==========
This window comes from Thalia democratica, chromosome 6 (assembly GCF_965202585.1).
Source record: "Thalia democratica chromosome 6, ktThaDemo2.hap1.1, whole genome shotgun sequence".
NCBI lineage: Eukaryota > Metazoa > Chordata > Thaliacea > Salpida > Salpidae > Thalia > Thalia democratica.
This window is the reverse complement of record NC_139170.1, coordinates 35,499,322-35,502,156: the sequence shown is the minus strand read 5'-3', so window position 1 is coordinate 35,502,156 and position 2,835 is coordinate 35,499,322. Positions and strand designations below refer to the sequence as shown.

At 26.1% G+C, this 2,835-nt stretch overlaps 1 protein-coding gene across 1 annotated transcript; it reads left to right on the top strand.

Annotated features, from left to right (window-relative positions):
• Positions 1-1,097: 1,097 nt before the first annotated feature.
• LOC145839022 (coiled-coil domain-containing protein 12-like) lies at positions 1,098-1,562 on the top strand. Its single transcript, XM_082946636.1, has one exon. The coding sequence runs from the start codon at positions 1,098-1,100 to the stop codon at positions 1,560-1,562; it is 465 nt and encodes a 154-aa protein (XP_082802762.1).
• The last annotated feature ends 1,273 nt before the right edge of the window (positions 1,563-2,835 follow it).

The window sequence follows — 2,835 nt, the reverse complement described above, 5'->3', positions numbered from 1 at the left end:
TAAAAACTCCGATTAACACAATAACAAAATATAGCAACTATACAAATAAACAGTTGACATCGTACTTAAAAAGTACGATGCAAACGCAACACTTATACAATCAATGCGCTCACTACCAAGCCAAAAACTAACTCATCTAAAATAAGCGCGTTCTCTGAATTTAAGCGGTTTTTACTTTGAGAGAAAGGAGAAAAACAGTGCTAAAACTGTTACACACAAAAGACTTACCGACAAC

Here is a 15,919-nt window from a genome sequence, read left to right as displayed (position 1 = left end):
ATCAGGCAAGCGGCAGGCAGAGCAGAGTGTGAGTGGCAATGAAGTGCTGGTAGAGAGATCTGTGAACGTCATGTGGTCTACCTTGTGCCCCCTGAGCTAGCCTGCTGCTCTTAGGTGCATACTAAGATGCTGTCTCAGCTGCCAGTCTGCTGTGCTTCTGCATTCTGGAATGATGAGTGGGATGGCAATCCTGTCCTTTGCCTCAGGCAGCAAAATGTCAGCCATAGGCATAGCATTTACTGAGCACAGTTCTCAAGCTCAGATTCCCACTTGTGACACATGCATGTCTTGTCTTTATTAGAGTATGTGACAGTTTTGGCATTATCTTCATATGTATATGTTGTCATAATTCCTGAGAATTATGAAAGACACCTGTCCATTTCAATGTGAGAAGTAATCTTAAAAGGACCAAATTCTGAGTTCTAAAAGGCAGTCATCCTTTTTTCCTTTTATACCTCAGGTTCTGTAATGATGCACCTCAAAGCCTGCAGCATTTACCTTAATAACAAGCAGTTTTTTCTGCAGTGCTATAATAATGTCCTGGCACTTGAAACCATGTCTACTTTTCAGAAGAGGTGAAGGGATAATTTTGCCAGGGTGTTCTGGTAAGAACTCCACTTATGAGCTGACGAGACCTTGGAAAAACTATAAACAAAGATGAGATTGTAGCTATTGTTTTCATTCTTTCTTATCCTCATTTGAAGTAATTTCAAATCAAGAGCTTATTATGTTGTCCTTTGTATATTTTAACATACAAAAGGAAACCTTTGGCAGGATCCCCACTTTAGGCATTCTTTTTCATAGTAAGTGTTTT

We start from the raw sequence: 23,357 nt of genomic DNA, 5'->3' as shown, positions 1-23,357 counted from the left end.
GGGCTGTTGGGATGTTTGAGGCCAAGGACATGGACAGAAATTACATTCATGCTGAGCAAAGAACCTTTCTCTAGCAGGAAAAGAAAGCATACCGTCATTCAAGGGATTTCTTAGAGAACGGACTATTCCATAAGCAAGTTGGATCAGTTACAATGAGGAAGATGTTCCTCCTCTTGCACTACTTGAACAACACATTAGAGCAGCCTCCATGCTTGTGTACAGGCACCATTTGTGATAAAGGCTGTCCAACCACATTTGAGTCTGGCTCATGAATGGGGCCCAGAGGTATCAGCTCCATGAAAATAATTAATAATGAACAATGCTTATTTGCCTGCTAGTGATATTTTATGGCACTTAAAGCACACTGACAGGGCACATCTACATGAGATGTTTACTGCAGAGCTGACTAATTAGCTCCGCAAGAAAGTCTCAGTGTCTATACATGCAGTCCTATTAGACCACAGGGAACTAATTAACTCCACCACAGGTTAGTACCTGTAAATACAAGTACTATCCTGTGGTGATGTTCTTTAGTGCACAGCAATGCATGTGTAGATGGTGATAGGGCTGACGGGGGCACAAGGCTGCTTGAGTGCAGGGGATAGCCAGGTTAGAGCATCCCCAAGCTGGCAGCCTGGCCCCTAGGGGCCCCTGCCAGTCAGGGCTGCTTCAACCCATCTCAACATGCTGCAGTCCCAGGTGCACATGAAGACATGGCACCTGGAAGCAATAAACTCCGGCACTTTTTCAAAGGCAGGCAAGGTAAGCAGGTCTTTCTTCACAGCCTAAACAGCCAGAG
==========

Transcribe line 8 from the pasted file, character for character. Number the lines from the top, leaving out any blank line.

• LOC145839022 (coiled-coil domain-containing protein 12-like) lies at positions 1,098-1,562 on the top strand. Its single transcript, XM_082946636.1, has one exon. The coding sequence runs from the start codon at positions 1,098-1,100 to the stop codon at positions 1,560-1,562; it is 465 nt and encodes a 154-aa protein (XP_082802762.1).